We are still swimming, unpacking, adjusting but the pool has changed. Maybe the swimmer has too.





Out in the water earlier that day I told her, “look out, another wave is coming.”

“There’s always another wave coming Mommy.”

The truest true I’ve ever heard.

There’s so much delight in the wave
when it’s not knocking you down
and relief in the stillness when it comes.






“she loved the sea…”

Love this:

Gan-Gan from Gemma Green-Hope on Vimeo.

my seashells




To Listen: The Biscuits & Jam that are St. Paul & The Broken Bones

My new favorite album. Their Otis Redding covers are pretty great too.

To Read: Glitter & Glue


“Welcome to the show,” she used to say when she was three. It was like punctuation. An exclamation mark before the beginning of a sentence. Before she read a book or sang a song. “Welcome to the show.” It has certainly felt like that lately.

I had to think about that and laugh when we missed the show on Friday. We were at a different kind of show that goes on with no intermission around here. My husband had bought me tickets to see Ann Patchett read from her new collection of essays, This Is The Story of A Happy Marriage, in Louisville. We didn’t get there in time because of work, the new puppy and two amazing kiddos who are pretty hard to leave for any amount of time. But if we had made it to the show, I don’t know what I would have asked her to sign. Hers are the books that I finish and immediately hand off – like a baton in a relay – with, “you have to read this.”

If I had met her, I wouldn’t have time to get out what I would want to say – that I read Bel Canto on a boat trip with my dad that we had planned for years and that I left my copy to Penny and Ross, the sweetest couple who kept us safe and happy that week. Penny was from Australia, and Ross from England. They had met on New Year’s Eve in Sydney and have been inseparable since. They were such a lovely couple and Penny, who treated me like a baby sister all week (a role that makes me feel quite at home), said it sounded like a lovely book that she would like to read. I wonder if it’s still onboard. I would tell Ann that I gave Truth and Beauty to a friend who is as dear to me as Lucy was to her. I would tell her that my daughter hid my copy of State of Wonder because I didn’t look up from it on the road to Charleston, and that my husband, who has taught Heart of Darkness many times, would have to buy another copy of State of Wonder for himself. He had so many interesting insights into the book that were far more complex than mine, yet we both cried on the same page. But who would care about those details but me? The best thing would have been just to tell her that her stories become part of our lives.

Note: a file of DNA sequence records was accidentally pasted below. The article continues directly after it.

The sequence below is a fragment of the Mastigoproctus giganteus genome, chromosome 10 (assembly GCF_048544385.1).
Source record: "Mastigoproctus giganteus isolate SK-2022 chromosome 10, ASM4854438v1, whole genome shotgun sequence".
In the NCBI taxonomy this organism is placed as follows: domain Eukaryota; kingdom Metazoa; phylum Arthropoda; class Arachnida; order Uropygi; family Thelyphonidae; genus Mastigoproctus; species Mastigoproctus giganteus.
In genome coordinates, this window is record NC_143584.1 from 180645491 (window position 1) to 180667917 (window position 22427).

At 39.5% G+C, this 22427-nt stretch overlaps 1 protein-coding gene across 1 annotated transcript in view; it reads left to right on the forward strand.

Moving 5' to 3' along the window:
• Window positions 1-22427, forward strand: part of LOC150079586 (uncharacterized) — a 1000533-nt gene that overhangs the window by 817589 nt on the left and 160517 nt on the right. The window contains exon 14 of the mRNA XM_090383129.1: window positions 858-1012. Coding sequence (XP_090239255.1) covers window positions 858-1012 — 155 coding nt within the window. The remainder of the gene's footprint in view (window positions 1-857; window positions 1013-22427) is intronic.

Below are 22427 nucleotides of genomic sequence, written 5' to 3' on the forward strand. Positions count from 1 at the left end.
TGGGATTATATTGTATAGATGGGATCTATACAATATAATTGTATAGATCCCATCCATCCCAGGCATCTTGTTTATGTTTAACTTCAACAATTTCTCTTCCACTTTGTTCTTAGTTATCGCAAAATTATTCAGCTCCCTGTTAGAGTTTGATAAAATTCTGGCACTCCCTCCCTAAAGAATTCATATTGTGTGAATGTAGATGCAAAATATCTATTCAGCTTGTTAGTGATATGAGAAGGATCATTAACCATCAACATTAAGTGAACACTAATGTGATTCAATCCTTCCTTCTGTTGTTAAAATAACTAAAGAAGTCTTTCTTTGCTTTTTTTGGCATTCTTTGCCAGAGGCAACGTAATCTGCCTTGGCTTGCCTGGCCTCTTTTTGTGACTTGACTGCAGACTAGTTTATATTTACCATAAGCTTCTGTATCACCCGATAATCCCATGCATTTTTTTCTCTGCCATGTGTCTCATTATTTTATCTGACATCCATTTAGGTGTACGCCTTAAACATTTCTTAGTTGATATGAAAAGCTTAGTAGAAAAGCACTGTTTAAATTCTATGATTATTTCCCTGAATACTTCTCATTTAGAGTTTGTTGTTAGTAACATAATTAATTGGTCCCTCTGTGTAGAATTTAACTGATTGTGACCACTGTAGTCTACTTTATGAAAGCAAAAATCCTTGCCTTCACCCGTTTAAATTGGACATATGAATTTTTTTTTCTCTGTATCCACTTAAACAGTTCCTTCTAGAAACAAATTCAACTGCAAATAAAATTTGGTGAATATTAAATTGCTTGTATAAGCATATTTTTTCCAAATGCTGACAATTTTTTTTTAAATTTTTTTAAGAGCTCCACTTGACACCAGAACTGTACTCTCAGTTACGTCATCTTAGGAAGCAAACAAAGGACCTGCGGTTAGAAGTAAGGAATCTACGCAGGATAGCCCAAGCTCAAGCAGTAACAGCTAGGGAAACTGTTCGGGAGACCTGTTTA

I once heard Jhumpa Lahiri mention how strange it was for her to see Interpreter of Maladies sticking out of someone’s backpack in a coffee shop, something she wrote in private, because she realized in that moment it no longer belonged to her, but had a life of it’s own. That’s the scary thing, to me, about writing. Once the words are on the page, they are available for people to carry around in their own way, maybe in a way the writer didn’t intend. That is what always holds me back here. There’s a letting go requirement for everything I guess.

We still got to pick up some great books that Friday at Carmichael’s and have a long, drawn-out dinner at Jack Fry’s which is a perfect date and the kind of experience that is so much more restorative now than it would have been before sleep deprivation became a decade-long norm. But I appreciate every single thing now so much more. Even when it’s impermanence hits me like a wave.

It takes so long to prepare the moon to rise around here. Dinner and playtime and bath and books. It’s hours before everything is quiet and then we rush around to prepare for the next day. There are those rare nights, though, when no one wakes me up, but I am awake out of habit and I listen. The house has a pulse and I feel how much I’m needed in this house and it’s wonderful, but terrifying at the same time because I don’t want to miss anything or be missed. It’s hard not to sit up and start writing down the just-in-case instructions and thoughts and stories so that if anything happened, they would really know – know me, know how much I love them, know how much I want to get it right for them.

I have to start somewhere I guess. So tonight, I will begin. Even if someone else puts it in their backpack and takes it someplace I never intended. Because maybe it will be something someone takes on a trip with their dad, or gives to their best friend, or can’t put down because they feel like they aren’t the only one. But most of all, I want the soft breaths that are under this roof in the night to wake up one morning with a story they can return to and know they are always home.